Oregano Essential Oil
Botanical Name: Origanum vulgare
Common Method Of Extraction: Steam distilled
Parts Used: Flowering plant
Note Classification: Middle
Aroma: Warm, spicy-herbaceous, and camphoraceous
Largest Producing Countries: Hungary, Spain, and USA
Traditional Use: Both the plant and the oil are used for culinary preparations. The oil is also known for its antimircobial and digestive properties.
Properties: Analgesic, anthelminthic, antibacterial, antifungal, antimicrobial, antiseptic, antispasmodic, carminative, cholagogue, diuretic, emmenagogue, expectorant, fungicidal, tonic
Benefits: Colds, congestion, infections, insect bites and stings, muscular aches and pains.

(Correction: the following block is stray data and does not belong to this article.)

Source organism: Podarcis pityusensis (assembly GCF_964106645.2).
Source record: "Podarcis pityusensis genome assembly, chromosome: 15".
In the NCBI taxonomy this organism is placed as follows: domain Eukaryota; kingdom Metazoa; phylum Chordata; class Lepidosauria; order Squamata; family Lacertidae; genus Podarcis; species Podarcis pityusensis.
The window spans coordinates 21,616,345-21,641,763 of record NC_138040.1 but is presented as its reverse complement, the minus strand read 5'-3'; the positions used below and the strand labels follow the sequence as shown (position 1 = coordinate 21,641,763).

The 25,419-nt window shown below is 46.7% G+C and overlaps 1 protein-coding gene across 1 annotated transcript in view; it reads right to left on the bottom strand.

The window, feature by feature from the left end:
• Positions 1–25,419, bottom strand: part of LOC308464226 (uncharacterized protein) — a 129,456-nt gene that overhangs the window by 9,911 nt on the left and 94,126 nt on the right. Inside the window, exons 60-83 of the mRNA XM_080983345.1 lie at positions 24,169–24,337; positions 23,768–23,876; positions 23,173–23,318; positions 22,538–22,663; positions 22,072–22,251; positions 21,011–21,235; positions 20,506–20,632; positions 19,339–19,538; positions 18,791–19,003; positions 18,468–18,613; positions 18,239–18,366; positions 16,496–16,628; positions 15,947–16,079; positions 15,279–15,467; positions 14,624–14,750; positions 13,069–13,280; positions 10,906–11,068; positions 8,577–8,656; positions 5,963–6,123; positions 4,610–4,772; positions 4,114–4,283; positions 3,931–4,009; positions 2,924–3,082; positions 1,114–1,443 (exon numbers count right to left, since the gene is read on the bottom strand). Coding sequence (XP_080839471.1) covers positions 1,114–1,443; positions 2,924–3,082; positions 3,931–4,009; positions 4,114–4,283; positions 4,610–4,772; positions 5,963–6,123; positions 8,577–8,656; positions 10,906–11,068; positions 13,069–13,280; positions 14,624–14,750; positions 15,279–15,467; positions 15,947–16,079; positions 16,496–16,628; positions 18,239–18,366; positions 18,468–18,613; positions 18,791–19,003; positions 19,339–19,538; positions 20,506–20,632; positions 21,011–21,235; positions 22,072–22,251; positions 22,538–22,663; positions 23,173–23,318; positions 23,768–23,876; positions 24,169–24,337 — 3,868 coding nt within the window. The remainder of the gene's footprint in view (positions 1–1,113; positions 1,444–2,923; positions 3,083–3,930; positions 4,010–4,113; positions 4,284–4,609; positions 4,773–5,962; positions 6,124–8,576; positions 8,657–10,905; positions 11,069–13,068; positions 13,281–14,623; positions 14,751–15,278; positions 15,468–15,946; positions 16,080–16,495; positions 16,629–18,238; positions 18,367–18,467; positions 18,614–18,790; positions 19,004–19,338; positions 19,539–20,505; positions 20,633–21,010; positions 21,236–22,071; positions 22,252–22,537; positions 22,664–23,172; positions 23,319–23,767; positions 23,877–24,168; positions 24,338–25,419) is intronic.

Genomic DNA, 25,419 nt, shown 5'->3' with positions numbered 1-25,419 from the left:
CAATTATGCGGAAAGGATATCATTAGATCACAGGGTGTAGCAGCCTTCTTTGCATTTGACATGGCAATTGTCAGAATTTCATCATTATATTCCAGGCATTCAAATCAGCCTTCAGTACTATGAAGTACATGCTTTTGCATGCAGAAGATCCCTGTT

Blends Well With: Bay, bergamot, camphor, cedarwood, chamomile, citronella, cypress, eucalyptus, lavender, lemon, litsea cubeba, oakmoss, orange, petitgrain, pine, rosemary, tea tree, thyme
Of Interest: Olive and almond trees may help fertilize oregano plants when planted together.
Safety Data: May cause skin irritation. Avoid while pregnant.
This information is for educational purposes only, it is not intended to treat, cure, prevent or, diagnose any disease or condition. Nor is it intended to prescribe in any way. This information is for educational purposes only and may not be complete, nor may its data be accurate.
As with all essential oils, never use them undiluted. Do not take internally unless working with a qualified and expert practitioner. Keep away from children. If applying an essential oil to your skin always perform a small patch test to an insensitive part of the body (after you have properly diluted the oil in an appropriate carrier).